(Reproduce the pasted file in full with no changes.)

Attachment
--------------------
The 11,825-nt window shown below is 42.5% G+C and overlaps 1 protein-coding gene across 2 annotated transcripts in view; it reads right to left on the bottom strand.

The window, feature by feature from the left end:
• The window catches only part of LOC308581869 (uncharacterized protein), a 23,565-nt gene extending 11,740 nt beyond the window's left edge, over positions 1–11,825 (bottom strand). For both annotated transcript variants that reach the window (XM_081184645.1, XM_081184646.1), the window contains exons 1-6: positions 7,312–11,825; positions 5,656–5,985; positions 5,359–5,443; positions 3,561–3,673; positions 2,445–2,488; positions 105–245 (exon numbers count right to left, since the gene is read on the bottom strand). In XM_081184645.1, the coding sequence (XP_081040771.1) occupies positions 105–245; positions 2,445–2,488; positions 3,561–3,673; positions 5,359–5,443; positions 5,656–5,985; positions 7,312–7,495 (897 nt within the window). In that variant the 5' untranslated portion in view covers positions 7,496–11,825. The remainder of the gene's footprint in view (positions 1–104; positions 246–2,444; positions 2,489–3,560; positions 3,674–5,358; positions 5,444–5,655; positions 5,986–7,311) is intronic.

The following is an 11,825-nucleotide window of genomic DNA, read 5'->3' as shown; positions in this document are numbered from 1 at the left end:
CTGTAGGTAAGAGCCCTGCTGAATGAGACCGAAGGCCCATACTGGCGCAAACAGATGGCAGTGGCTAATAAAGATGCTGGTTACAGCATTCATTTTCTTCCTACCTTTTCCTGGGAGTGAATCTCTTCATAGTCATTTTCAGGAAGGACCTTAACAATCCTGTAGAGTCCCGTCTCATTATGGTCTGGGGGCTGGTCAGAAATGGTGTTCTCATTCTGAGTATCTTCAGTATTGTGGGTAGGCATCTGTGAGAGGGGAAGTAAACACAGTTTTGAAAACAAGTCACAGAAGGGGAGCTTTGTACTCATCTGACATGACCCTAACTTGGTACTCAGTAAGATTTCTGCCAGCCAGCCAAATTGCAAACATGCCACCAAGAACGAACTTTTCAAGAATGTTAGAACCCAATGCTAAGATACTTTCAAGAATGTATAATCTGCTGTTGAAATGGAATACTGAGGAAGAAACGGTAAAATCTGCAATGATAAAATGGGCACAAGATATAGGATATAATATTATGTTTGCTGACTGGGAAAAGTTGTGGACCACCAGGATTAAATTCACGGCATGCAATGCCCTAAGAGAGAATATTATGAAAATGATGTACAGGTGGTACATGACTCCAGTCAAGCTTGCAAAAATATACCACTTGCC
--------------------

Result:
The 11,825-nt window shown below is 42.5% G+C and overlaps 1 protein-coding gene across 2 annotated transcripts in view; it reads right to left on the bottom strand.

The window, feature by feature from the left end:
• The window catches only part of LOC308581869 (uncharacterized protein), a 23,565-nt gene extending 11,740 nt beyond the window's left edge, over positions 1–11,825 (bottom strand). For both annotated transcript variants that reach the window (XM_081184645.1, XM_081184646.1), the window contains exons 1-6: positions 7,312–11,825; positions 5,656–5,985; positions 5,359–5,443; positions 3,561–3,673; positions 2,445–2,488; positions 105–245 (exon numbers count right to left, since the gene is read on the bottom strand). In XM_081184645.1, the coding sequence (XP_081040771.1) occupies positions 105–245; positions 2,445–2,488; positions 3,561–3,673; positions 5,359–5,443; positions 5,656–5,985; positions 7,312–7,495 (897 nt within the window). In that variant the 5' untranslated portion in view covers positions 7,496–11,825. The remainder of the gene's footprint in view (positions 1–104; positions 246–2,444; positions 2,489–3,560; positions 3,674–5,358; positions 5,444–5,655; positions 5,986–7,311) is intronic.

The following is an 11,825-nucleotide window of genomic DNA, read 5'->3' as shown; positions in this document are numbered from 1 at the left end:
CTGTAGGTAAGAGCCCTGCTGAATGAGACCGAAGGCCCATACTGGCGCAAACAGATGGCAGTGGCTAATAAAGATGCTGGTTACAGCATTCATTTTCTTCCTACCTTTTCCTGGGAGTGAATCTCTTCATAGTCATTTTCAGGAAGGACCTTAACAATCCTGTAGAGTCCCGTCTCATTATGGTCTGGGGGCTGGTCAGAAATGGTGTTCTCATTCTGAGTATCTTCAGTATTGTGGGTAGGCATCTGTGAGAGGGGAAGTAAACACAGTTTTGAAAACAAGTCACAGAAGGGGAGCTTTGTACTCATCTGACATGACCCTAACTTGGTACTCAGTAAGATTTCTGCCAGCCAGCCAAATTGCAAACATGCCACCAAGAACGAACTTTTCAAGAATGTTAGAACCCAATGCTAAGATACTTTCAAGAATGTATAATCTGCTGTTGAAATGGAATACTGAGGAAGAAACGGTAAAATCTGCAATGATAAAATGGGCACAAGATATAGGATATAATATTATGTTTGCTGACTGGGAAAAGTTGTGGACCACCAGGATTAAATTCACGGCATGCAATGCCCTAAGAGAGAATATTATGAAAATGATGTACAGGTGGTACATGACTCCAGTCAAGCTTGCAAAAATATACCACTTGCC